I have been talking here, of late, about how computers and brains process information and know things. And the gist of my observations is that only conscious beings (e.g. humans and other living creatures) can “know” anything, or derive meaning from the world. Computers can process information, in a sense, but they don’t know the results of their information processing anymore than an abacus knows the results of an addition it just performed.

Some people do say computers could one day become conscious. And I’m open to the possibility; in fact, it ties in with what I’m about to say.

I’ve been operating in a “reasonable” mode for these discussions. Now I’m about to get crazy. I’m the first to admit that everything from this point on is entirely speculative.

So, as mentioned above, I arrived at this conclusion that you need consciousness to “know” things. At that point I need to define what I mean by consciousness. It’s a surprisingly difficult term even though we all experience it all the time. Basically I mean our sense of the reality around us, our internal thoughts, our awareness, the usual stuff.

When you think about it, there’s no reason that information processing devices, like our brains, need consciousness. They (perhaps) are just inputs (our senses) and outputs (our actions/observations), just like a computer, which we presume not to be conscious. So why do we have consciousness? We do we experience a state of being? This question is what the philosopher David Chalmers refers to as “the hard problem of consciousness.”

What if consciousness is a force, sort of like gravity? It “flows” everywhere. And when it flows through a network like a brain—a complex, self-referential, feed-backing network where “wires” (e.g. neurons) often loop back and affect their own inputs—it results in our sense of self and our awareness.

Now this is certainly not my idea. It’s the crux of many religions, Buddhism, Ekhart Tolle-ism, panpsychism, and even the notion of “the force” from Star Wars. I’m simply saying here that this idea could make sense. I don’t see any immediate objection. And, I will say again, this is speculative.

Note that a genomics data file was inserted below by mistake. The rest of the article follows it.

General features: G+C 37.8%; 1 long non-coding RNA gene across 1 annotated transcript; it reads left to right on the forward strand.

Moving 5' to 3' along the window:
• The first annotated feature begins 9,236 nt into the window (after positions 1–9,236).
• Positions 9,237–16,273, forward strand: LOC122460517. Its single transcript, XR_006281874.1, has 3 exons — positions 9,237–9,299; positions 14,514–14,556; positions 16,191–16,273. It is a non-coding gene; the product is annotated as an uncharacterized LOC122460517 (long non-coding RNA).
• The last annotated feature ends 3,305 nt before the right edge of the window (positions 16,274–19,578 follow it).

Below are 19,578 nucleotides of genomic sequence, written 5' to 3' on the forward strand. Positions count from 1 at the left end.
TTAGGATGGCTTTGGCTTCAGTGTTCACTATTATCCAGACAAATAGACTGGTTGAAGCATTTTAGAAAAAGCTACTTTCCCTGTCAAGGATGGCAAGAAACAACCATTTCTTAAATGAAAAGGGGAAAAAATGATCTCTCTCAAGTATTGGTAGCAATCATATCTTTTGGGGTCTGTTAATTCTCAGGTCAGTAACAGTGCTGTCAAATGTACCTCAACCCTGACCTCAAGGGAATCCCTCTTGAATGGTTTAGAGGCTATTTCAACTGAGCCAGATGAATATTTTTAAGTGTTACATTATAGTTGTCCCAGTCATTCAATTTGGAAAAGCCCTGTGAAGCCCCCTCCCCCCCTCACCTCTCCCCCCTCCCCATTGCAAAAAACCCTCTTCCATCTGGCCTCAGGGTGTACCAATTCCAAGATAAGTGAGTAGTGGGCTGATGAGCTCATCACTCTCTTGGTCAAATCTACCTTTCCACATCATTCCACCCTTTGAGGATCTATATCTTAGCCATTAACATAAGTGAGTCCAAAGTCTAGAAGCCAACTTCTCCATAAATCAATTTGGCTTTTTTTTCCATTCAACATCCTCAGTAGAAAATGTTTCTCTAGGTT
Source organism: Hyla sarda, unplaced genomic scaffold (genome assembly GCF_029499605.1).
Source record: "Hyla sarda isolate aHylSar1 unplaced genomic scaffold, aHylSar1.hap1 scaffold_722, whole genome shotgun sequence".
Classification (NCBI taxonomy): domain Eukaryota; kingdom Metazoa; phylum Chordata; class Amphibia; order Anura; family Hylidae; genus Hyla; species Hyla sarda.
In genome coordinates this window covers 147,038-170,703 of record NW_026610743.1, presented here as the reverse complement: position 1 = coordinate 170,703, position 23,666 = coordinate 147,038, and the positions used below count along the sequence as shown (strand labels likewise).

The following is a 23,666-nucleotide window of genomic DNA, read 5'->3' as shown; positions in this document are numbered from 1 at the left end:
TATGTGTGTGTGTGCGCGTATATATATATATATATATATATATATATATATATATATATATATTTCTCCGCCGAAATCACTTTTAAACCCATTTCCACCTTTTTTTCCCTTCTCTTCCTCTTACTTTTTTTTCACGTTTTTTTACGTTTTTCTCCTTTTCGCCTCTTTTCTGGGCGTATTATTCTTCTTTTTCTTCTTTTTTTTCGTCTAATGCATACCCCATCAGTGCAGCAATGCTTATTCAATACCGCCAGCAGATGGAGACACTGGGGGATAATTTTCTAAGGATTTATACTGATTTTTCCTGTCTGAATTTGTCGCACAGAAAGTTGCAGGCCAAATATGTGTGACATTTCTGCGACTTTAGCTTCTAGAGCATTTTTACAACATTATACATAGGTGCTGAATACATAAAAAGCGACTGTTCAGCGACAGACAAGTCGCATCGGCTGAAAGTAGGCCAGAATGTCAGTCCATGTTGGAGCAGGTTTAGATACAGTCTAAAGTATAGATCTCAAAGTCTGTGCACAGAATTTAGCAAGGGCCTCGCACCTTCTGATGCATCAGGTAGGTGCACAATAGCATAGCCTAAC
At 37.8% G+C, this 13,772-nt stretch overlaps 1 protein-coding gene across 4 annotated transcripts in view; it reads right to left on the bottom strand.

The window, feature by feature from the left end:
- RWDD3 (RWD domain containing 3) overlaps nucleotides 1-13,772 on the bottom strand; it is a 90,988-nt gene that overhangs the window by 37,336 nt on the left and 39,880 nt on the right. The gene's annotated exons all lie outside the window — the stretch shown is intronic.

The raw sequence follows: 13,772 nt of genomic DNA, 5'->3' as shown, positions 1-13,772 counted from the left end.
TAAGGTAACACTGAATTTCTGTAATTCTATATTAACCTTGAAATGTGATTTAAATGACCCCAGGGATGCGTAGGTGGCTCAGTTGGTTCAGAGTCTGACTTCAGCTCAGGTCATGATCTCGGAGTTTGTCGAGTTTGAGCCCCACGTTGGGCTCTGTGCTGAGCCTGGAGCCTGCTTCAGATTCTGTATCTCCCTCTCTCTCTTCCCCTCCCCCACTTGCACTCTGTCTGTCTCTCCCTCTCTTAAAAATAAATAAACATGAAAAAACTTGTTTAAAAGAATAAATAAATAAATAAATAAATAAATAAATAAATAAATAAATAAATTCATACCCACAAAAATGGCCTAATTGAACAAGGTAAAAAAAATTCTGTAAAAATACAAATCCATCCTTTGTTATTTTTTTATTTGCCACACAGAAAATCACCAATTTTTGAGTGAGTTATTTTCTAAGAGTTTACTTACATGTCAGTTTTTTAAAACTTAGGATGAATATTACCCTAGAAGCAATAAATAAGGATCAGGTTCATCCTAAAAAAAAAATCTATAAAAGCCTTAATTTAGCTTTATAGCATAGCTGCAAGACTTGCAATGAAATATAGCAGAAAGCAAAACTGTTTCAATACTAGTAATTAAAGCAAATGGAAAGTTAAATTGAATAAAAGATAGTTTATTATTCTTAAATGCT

Of course, saying something is a force is a bit of a cop out. When we say gravity is a force we are basically saying that we don’t know what it is. (The same with other forces like the electromagnetic force, or the strong and weak forces of quantum theory.) It’s just a “thing” that happens in semi predictable way. Why it happens, or why it works, is beyond us (though people have theories.)

I maybe totally exposing my naïveté here but I wonder if this force of consciousness is electricity*, since that is what powers the neurons of the brain. Is consciousness electricity going through a complex, feed-backing network? If it is, then the idea of conscious computers doesn’t seem that crazy (since computers are also powered by electricity, though their architecture is obviously not biological.)

* Technically, this would be the electromagnetic force.

If I’m right, living people are sort of like a computer with the power on. Our brains have an architecture which is the arrangement of our neurons (the connectome.) When that architecture has “juice” running through it, you have a living, talking person. When that juice is taken away, you have—you got it–a dead person (similar to a computer with the power off.)

The point that I think a lot of spiritual teacher types (like Ekhart Tolle) argue is that “you” are not your architecture, you are the force flowing through the architecture. And I, a self-described atheist, am conceding that there may be something to this. From this view, becoming “enlightened” is merely the conscious force flowing through one entity becoming aware of itself.

To tackle an obvious question: does this mean we all live forever? Well, not in the sense that you might like. I think your memories, beliefs, thoughts, everything that makes up “you” are held in your brain structure (e.g. connectome). When that goes, you go. But if you are not really that stuff but are rather the force that flows through that network then it could be said we continue in some way.

Anyway, this needs more thought and I realize I’m just rediscovering the wheel here. Others have said these exact thoughts (aside from some of the neuroscience stuff) for eons.

And none of this really explains what consciousness is.

For further reading: Quora answer to “Is conscioussness a form of energy?”

It’s interesting partly for the diversity of opinion and the observation that different people are using the phrase consciousness to mean different things. I’ll note one answer talks about Integrated Information Theory which is the notion that consciousness arises out of complex connections (like those in the network of the human brain.) This is similar to what I describe above (and probably where I got the idea from.)

Can we figure out what information is by looking at how information is held in brains, computers and bee hives?